TUCSON, Ariz. (KGUN) — Life after a car crash can be traumatizing. And in some cases lead to emotional distress, especially while driving.
Research shows nearly 10 percent of people who survive car crashes develop PTSD — Post Traumatic Stress Disorder.
Nanette Thorns had been behind the wheel — headed home from church — a routine route — with her daughter,Trelyn,next to her in the passengers seat. Just as Nanette entered an east side intersection a distracted driver slammed into her car.
“I was think is that car going to stop. But before that statement was a complete thought in my head we were already rolling,” said Nanette.
Trelyn died after the car crash — that was 6 months ago.
Nanette is not only suffering from the loss of her child, she still struggles with driving, especially near the crash site. “I clinch up. So if we can avoid it sometimes — I try to avoid it. I’ll try to avoid going that route,” said Nanette.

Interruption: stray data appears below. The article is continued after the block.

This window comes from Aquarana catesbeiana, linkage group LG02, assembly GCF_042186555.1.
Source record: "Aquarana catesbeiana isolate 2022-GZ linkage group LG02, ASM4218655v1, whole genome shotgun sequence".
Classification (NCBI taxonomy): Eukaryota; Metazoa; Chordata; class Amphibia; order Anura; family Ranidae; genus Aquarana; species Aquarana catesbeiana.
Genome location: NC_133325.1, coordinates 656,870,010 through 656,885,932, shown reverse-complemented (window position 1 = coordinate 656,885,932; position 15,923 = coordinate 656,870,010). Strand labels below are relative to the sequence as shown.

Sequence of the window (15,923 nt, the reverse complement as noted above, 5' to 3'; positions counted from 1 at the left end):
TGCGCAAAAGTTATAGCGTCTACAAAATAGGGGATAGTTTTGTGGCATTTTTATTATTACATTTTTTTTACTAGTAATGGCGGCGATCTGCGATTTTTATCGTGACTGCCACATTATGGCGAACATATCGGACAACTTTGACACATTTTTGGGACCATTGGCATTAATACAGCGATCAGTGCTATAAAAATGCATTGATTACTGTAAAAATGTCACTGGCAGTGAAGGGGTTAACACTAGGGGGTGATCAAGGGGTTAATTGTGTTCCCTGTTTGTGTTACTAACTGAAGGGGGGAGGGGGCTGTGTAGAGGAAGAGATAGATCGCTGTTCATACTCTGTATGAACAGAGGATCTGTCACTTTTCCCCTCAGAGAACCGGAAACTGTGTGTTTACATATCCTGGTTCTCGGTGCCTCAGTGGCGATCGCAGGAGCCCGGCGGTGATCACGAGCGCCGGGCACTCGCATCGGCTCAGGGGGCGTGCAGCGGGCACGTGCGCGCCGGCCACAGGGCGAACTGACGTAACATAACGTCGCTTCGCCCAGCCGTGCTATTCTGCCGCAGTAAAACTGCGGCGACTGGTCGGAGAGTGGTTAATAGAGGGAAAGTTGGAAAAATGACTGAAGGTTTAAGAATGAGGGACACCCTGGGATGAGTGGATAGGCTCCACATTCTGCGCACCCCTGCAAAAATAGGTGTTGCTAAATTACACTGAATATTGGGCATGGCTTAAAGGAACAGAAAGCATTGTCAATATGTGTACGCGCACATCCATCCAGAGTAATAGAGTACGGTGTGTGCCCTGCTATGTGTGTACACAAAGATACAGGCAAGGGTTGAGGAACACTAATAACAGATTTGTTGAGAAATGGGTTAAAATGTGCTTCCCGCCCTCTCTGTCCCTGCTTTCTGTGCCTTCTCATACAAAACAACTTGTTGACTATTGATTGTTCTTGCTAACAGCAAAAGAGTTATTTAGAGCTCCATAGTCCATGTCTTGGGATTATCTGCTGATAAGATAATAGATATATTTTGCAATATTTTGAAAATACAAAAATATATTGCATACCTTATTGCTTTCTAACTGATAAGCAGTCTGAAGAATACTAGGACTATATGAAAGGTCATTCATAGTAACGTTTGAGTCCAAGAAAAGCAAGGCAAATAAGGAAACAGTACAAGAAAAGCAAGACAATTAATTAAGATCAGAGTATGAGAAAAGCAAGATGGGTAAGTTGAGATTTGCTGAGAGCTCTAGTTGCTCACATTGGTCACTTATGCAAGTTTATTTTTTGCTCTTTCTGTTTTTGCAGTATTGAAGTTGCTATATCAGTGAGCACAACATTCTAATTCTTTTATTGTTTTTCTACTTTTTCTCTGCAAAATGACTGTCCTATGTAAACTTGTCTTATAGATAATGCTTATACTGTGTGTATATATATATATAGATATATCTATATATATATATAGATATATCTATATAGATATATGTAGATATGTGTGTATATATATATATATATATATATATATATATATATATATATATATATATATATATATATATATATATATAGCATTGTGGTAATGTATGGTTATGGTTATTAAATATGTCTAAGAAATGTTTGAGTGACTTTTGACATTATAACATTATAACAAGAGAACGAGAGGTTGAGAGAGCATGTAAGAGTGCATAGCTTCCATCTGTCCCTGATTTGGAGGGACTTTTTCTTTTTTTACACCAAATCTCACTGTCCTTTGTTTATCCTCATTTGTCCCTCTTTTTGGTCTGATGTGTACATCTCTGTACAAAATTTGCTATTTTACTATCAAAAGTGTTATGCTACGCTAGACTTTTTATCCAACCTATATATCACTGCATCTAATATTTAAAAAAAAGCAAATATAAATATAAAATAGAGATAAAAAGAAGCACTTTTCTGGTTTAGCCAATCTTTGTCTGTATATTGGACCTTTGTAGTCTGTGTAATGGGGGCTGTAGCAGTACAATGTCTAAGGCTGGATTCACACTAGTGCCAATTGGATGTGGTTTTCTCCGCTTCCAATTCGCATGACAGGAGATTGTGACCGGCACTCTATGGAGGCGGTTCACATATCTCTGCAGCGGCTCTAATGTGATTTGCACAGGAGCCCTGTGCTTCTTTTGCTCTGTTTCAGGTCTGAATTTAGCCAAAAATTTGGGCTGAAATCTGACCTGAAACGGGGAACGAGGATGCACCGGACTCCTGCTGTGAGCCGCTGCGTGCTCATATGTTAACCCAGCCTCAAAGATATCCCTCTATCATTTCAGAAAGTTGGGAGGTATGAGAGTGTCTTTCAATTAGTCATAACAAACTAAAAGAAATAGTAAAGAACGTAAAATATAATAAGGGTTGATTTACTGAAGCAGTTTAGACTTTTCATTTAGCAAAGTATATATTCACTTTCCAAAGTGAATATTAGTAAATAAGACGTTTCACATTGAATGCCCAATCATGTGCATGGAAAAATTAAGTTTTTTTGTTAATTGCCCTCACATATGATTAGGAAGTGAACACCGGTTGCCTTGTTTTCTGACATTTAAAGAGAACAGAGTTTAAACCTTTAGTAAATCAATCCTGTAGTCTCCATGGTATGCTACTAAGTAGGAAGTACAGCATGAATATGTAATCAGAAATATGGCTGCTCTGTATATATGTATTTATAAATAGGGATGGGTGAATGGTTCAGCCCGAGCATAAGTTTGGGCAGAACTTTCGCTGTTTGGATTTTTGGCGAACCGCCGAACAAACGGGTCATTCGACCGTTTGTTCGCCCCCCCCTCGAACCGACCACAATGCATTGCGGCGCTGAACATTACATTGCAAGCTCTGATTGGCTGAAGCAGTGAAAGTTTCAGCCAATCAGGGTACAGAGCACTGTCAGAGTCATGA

Avoidance is common after a car crash, according to mental health experts.
So is anxiety, which Nanette experiences at any intersection.
“I’m trying to look at every angle to make sure there’s no cars coming through really fast. I almost want to slow down in the middle of the intersection because I’m trying to think if I slow down I can capture it before it happens. Maybe I’ll capture this and I can stop and I won’t have to relive that again.” said Nanette.
Heath experts and research in the Medical Journal of Psychology reveal for most accident victims, the overwhelming feelings go away over time. But sometimes the fear can be stifling — triggering emotional distress that interrupts daily life well after the crash.
When that happens, experts say. efforts should be made to heal those often hidden wounds.
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